Eleven years after his death, Hubert Walter, Archbishop of Canterbury sent the Priors of the Lincolnshire Gilbertine houses of Swineshead, Bourn and Croxton to make inquisition to write an account of his life and his miracles. On 9 January 1201, King John and some of his nobles, visited Gilbert’s tomb. The Abbots arrived the same day and were satisfied as to the truth of the miracles . The King, Archbishop, Bishops and the three Priors sent letters to Pope Innocent III, asking for the Canonisation of Gilbert of Sempringham. The Pope decreed a three day’s fast on the whole Order and a further investigation into the life and miracles of Gilbert; the fast took place, on24 September 1202 with the inquisition on the third day.
Five canons and six men cured of infirmities by Gilbert, set out for Rome arriving on 31 December 1202 . The Pope gave the decree on 11 January and the feast of St Gilbert was commanded to be on h February, The Papal Bull was issued on 30 January 1202 and sent to the two Archbishops (Canterbury & York) and the Gilbertine Order.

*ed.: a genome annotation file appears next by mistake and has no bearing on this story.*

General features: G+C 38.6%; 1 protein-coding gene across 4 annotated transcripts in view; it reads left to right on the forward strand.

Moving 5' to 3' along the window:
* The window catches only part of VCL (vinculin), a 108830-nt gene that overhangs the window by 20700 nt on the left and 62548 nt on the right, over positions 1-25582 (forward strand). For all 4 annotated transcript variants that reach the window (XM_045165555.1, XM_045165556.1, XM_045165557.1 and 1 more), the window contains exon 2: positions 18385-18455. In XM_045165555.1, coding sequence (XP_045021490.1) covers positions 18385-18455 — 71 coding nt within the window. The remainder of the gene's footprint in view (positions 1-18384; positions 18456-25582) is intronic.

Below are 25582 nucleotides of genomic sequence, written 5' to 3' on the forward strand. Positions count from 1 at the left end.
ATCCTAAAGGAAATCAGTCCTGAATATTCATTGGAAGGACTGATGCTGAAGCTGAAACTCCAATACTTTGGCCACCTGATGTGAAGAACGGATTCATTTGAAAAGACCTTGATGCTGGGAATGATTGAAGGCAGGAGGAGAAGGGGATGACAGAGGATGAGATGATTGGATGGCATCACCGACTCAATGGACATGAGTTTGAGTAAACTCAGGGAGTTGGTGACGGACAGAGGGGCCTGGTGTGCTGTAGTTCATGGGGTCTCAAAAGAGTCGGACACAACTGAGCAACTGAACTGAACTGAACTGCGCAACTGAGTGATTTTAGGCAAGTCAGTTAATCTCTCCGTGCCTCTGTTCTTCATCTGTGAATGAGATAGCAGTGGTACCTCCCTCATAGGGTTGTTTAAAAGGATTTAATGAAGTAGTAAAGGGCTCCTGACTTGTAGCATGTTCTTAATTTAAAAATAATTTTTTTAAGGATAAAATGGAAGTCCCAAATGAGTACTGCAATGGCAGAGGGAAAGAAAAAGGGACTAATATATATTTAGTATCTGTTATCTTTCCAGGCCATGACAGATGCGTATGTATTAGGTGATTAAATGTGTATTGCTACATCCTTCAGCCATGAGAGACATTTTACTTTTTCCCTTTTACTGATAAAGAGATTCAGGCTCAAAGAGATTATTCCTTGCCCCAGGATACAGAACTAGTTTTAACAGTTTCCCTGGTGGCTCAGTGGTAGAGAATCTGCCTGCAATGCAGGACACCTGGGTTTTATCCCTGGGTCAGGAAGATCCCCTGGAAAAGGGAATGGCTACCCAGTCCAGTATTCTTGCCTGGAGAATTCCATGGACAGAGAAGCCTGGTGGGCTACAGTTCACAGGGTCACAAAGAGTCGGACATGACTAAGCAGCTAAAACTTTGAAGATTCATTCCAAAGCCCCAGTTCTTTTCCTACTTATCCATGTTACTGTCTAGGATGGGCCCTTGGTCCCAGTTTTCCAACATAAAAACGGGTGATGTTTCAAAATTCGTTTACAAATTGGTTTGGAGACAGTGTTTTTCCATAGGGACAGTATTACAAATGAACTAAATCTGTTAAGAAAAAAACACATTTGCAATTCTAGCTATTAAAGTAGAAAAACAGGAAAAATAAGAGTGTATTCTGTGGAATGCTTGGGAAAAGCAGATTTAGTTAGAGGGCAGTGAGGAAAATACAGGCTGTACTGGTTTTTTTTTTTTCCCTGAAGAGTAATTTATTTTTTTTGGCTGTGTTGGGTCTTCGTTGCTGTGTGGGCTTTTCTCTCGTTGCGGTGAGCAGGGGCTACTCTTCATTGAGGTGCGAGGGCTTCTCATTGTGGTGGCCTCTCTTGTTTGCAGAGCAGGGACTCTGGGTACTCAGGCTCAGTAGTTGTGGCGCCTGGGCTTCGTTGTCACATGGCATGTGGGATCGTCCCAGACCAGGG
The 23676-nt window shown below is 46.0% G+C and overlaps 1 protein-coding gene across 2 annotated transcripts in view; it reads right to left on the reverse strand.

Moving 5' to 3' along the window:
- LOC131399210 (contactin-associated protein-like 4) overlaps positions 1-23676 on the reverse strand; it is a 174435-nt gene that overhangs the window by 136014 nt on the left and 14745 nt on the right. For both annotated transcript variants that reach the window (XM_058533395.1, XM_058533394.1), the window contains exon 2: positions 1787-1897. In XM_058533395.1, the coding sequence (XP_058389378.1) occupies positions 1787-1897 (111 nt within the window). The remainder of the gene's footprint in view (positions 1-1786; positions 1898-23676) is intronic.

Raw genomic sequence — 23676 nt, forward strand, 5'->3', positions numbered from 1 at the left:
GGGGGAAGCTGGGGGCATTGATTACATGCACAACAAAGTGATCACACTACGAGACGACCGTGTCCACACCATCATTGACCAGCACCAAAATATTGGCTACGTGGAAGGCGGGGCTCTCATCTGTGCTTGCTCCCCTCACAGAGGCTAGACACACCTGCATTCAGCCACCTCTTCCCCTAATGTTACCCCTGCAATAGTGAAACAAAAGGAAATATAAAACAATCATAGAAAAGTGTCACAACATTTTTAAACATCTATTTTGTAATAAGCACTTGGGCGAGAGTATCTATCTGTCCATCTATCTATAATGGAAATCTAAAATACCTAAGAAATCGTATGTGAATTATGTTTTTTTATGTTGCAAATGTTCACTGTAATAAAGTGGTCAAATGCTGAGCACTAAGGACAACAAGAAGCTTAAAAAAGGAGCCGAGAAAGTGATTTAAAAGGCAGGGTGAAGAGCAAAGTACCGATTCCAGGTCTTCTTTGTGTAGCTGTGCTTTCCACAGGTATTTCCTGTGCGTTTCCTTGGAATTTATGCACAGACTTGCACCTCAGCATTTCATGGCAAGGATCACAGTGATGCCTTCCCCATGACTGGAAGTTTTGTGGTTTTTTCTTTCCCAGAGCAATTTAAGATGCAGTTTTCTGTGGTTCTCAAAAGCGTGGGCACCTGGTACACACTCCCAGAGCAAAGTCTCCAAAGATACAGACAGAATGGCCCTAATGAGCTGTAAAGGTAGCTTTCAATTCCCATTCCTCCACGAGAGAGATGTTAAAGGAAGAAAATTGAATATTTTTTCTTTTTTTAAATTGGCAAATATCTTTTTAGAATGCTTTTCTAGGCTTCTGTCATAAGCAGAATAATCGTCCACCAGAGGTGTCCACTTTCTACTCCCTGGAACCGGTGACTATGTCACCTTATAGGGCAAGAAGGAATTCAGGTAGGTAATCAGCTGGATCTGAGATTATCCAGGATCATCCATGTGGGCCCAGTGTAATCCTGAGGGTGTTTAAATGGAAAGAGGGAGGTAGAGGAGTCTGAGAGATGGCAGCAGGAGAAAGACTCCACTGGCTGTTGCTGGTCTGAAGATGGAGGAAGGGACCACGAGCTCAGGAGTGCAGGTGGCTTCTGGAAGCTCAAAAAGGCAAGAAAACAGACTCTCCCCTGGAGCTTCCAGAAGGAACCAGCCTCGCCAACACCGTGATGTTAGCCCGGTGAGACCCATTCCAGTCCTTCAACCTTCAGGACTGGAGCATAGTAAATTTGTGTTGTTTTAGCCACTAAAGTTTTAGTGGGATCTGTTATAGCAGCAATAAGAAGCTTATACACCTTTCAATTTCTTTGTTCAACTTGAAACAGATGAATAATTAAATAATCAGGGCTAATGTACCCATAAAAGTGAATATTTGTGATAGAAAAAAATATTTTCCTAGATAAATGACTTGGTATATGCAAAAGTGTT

The occasion of the translation of St Gilbert’s relics is detailed in depth “marked by the manifestations of bright lights, sweet odours and incorrupt clothing.” Additionally the Archbishop of Canterbury was privileged with a cure from illness which threatened to prevent him continuing with the lengthy ceremonies. The Archbishop issued an indulgence of 40 days and an additional one of 169 days from Bishops assisting at the translation, to all those visiting the Shrine or making grants to the priory.
In the centuries which have followed the life and death of St Gilbert of Sempringham, little is now visible of the Convents and Monasteries that he founded. The Priory Church of Malton in Yorkshire is still in use, Chicksands, however, has the most substantial remains of a cloister of the twenty five that were built in England .
In 1984 a group of parishioners met at the Cistercian Abbey of Mount St Bernard , Leicestershire. As a result, an apostolate was formed, “The Oblates of St. Gilbert,” who meet regularly to recite the Gilbertine liturgy and exercise charity for the needy.